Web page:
Putin, Lukashenko discuss regional security, world fertilizer supply
Russia and Belarus are still on the same track regarding the war and sanctions while further enhancing their cooperation within the framework of their agreements.
Russian President Vladimir Putin welcomed his Belarusian counterpart, Alexander Lukashenko, in St. Petersburg on Saturday to discuss several issues, including regional security and fertilizer exports.
"We must take care of our security and the security of the Union State [of Russia and Belarus] and maybe the security of other Collective Security Treaty Organization [CSTO] member states as well," Putin said during the meeting.
The CSTO member states are Armenia, Belarus, Kazakhstan, Kyrgyzstan, Russia, and Tajikistan.
Russia is ready to modernize the Belarusian fleet of Su-25 attack aircraft, Putin said, adding that Moscow would supply Minsk with Iskander-M nuclear-capable ballistic missile systems "over the next few months."
Lukashenko compared Lithuanian obstructions to rail cargo transit to the Russian exclave of Kaliningrad to a declaration of war.
Lithuanian authorities have announced that there has been a ban on the transit through their territory to Kaliningrad, Russia, of goods subject to sanctions imposed by the European Union starting last Saturday.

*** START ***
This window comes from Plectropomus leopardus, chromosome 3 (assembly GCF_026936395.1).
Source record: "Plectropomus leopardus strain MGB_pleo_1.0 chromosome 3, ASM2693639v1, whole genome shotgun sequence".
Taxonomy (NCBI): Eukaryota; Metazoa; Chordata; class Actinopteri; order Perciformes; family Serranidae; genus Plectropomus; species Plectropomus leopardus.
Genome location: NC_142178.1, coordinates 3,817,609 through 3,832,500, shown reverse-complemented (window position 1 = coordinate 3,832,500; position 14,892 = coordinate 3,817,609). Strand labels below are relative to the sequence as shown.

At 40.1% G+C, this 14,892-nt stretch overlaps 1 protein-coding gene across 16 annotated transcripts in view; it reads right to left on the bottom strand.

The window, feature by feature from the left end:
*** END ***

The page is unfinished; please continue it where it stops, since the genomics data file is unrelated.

Senator Konstantin Kosachev, the deputy speaker of the upper house of Russia’s parliament, said that Lithuania broke international law when it implemented the economic "blockade" on Russia's Kaliningrad Region. In a statement via his Telegram channel, Kosachev said "Lithuania is a flagship of the destruction of international law."
The region is a Russian enclave that falls between EU and NATO members Poland and Lithuania, both of whom have staunchly been opposing Russia since the start of the Ukraine war, exporting arms to Kiev and imposing sanctions on Moscow.
"An increasing number of reports suggest that they plan to stifle transit to Kaliningrad from Russia through Belarus. It is akin to declaring war. It is unacceptable under current circumstances," the Belarusian president said.
Putin underlined that the allies would continue working on the Union State project, while assuring his ally, Lukashenko, that government agencies had "coordinated everything", and it was time to put implement their agreements.
On fertilizers, Putin said that the two countries were the world's largest exporters of crop nutrients. Russia alone exports about 15% of the world's fertilizers, he estimated.
"A lack of fertilizers will, of course, cut crop forecasts for the next year. It is very sad," the president said.
UN chief Antonio Guterres said earlier this month that fertilizer prices had more than doubled. He warned that the world faced shortages of all staple crops next year and urged to bring Russian crops and fertilizers back into world markets despite the conflict.
Western sanctions on Moscow and Mink imposed over the war in Ukraine have undermined Russia and Belarus's sales of agricultural products around the globe, which prompted the Kremlin to suspend the export of fertilizers.
The sanctions fired back against the West, surging food prices in March to their highest levels ever, while the International Monetary Fund warned in April that global food prices would likely rise further in the future due to the war, the sanctions on Russia and Belarus, and climate issues ravaging the planet.
Belarus was sucked into the debacle due to its backing of Russia against NATO and Ukraine.